Kaveh the blacksmith

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For the city in Iran, see Rafi, Iran.
"Kaveh Ahangar" redirects here. For the administrative subdivision of Iran, see Kaveh Ahangar Rural District.

Kāveh the blacksmith (Persian: کاوه آهنگرKāveh Āhangar known as The Blacksmith of Isfahan or Kaveh of Isfahan,[1][2][3] is a mythical figure in Iranian mythology who leads a popular uprising against a ruthless foreign ruler, Zahhāk. His story is narrated in the epic of Shāhnāmeh, the national epic of Iran by the 10th-century Persian poet Ferdowsi Tousi. Based on Avestan tradition, Zahhāk, or more correctly Azhi Dahāka, is from Babylonia and more or less a demon than a human. Ferdowsi masterfully recasts this mythical character as an evil tyrant.

Kaveh was, according to ancient legends, a blacksmith from Isfahan, Central Iran,[4][5][2][6][7] who launched a national uprising against the evil foreign tyrant Zahak after losing two of his children to Zahhāk's serpents. Kaveh expelled the foreigners and re-established the rule of the pure Iranian descent.[6] Many followed Kaveh to the Alborz Mountains in Damavand, where Fereydoun, son of Abtin and Faranak, was living. Then a young man, Fereydoun agreed to lead the people against Zahhak. Zahhak had already left his capital, which fell to Fereydoun's troops with small resistance. Fereydoun released all of Zahhak’s prisoners. Kaveh is the most famous of Persian mythological characters in resistance against despotic foreign rule in Iran. As a symbol of resistance and unity, he raises his leather apron on a spear, known as the Derafsh Kaviani. This flag is later decorated with precious jewels and becomes the symbol of Persian independence, resistance and resilience, as well as the revolutionary symbol of the masses in their fight against foreign invaders.

In 1920, the name of Kaveh was written in the canton of the flag of the Persian Socialist Soviet Republic (widely known as the Soviet Republic of Gilan).[8]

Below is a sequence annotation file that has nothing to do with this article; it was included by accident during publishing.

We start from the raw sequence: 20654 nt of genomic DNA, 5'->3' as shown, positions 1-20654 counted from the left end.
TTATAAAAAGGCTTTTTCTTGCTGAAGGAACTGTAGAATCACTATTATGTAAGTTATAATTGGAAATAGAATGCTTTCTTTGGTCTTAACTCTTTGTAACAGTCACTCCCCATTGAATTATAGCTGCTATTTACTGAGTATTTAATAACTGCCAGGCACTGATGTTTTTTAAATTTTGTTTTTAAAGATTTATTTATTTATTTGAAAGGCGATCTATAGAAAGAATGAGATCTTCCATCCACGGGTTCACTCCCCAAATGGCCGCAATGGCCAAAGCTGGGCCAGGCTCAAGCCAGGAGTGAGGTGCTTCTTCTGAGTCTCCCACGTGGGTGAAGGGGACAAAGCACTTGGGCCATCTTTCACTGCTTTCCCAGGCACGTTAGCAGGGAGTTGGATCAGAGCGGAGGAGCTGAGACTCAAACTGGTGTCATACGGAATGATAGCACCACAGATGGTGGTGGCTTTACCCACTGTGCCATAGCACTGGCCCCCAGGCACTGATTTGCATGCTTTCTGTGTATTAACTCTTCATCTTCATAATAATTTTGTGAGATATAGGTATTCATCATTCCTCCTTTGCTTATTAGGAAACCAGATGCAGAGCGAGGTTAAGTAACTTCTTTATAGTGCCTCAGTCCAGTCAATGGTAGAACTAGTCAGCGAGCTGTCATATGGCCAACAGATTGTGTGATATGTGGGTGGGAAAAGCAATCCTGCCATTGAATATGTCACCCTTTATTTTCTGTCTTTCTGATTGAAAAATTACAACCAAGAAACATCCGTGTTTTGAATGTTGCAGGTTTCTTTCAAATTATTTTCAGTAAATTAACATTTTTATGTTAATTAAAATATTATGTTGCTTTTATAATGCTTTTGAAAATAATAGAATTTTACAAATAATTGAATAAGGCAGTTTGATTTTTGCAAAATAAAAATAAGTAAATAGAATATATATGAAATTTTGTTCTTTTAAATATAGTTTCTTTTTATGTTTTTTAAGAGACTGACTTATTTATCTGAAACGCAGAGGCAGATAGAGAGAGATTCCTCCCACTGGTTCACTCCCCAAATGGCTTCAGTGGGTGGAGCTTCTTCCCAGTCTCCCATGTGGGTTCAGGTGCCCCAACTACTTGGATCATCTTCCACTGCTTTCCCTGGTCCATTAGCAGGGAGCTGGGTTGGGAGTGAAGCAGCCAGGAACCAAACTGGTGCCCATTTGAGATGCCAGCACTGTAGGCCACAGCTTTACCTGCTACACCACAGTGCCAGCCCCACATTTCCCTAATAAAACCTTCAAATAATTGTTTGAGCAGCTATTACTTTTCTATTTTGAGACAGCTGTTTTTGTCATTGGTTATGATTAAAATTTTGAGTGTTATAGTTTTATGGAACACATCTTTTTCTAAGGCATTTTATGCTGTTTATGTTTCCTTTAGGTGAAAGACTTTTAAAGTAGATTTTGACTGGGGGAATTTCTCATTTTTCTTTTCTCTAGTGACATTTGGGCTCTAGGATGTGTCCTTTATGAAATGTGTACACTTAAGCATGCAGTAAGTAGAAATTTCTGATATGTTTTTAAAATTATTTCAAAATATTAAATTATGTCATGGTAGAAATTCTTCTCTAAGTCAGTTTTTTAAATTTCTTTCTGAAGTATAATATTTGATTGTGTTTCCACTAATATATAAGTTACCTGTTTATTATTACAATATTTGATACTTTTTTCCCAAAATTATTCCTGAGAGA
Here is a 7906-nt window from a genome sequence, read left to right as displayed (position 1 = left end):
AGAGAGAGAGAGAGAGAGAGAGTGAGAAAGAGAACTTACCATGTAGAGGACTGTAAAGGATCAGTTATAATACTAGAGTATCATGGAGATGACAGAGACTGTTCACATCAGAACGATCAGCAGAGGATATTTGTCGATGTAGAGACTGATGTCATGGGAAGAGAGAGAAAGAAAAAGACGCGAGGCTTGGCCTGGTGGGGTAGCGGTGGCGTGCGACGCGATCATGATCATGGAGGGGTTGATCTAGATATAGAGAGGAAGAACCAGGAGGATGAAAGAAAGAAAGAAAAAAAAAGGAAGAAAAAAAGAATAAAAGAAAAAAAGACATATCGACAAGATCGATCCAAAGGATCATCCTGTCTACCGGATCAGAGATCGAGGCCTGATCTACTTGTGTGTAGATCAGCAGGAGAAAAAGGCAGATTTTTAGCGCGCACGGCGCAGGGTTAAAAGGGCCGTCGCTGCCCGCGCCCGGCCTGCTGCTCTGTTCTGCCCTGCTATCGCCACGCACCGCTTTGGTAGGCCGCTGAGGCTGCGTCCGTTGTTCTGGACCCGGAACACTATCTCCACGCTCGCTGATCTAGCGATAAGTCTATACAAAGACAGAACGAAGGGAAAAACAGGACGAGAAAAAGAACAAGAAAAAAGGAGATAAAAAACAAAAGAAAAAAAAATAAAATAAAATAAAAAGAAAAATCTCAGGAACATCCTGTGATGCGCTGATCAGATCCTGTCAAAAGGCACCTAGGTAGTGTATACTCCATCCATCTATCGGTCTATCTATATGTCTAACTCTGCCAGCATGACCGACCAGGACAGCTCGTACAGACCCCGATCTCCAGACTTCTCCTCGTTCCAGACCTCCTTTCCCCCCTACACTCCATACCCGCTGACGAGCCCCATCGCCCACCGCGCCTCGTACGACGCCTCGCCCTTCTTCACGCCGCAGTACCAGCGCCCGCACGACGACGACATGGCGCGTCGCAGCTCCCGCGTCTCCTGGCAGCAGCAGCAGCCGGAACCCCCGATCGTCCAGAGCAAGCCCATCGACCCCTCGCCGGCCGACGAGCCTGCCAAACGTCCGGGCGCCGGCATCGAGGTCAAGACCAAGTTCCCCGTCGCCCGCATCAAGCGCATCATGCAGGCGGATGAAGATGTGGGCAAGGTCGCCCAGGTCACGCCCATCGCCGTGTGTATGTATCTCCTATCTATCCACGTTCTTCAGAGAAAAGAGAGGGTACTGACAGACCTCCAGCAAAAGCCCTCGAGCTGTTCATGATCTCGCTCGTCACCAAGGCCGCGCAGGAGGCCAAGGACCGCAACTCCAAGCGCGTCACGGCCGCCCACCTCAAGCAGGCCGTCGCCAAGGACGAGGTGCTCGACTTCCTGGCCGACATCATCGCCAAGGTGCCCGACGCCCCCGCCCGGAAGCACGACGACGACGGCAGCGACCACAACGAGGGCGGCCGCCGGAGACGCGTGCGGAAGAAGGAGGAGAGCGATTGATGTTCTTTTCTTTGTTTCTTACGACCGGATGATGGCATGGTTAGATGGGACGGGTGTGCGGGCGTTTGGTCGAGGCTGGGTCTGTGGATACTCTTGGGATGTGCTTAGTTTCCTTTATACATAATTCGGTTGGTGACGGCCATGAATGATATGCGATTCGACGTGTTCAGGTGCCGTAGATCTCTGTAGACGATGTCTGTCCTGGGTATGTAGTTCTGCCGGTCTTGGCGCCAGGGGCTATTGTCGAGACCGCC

Jashn-e mehregan is the celebration for the Fereydun's victory over Zahhāk; it is also the time when autumn rains begin to fall.

The dynasty Karen-Pahlav (also known as the House of Karen) claimed to be Kaveh's descendants.


  1. ^ E. W. West (30 June 2004). Sad Dar. Kessinger Publishing. p. 50. ISBN 978-1-4191-4578-0. Retrieved 8 September 2012. 
  2. ^ a b Muḥammad ibn Khāvandshāh Mīr Khvānd (1832). History of the early kings of Persia: from Kaiomars, the first of the Peshdadian dynasty, to the conquest of Iran by Alexander the Great. Oriental Translation Fund of Gt. Brit. & Ireland. p. 130. Retrieved 8 September 2012. 
  3. ^ Sir John Malcolm (1829). The History of Persia: From the Most Early Period to the Present Time. Murray. p. 13. Retrieved 8 September 2012. 
  4. ^ "Kaveh the Blacksmith, Persian Hero". Iran Daily. March 15, 2011. Retrieved 2012-09-08. 
  5. ^ Cyril Glassé; Huston Smith (1 February 2003). The New Encyclopedia of Islam. Rowman Altamira. p. 219. ISBN 978-0-7591-0190-6. Retrieved 8 September 2012. 
  6. ^ a b Afshin Marashi (1 March 2008). Nationalizing Iran: Culture, Power, and the State, 1870-1940. University of Washington Press. p. 78. ISBN 978-0-295-98820-7. Retrieved 8 September 2012. 
  7. ^ Firoozeh Kashani-Sabet (2000). Frontier Fictions: Shaping the Iranian Nation, 1804-1946. I.B.Tauris. p. 148. ISBN 978-1-85043-270-8. Retrieved 8 September 2012. 
  8. ^ "Persia (Iran): Short-lived states". Flags Of The World. Retrieved 2012-09-08. 

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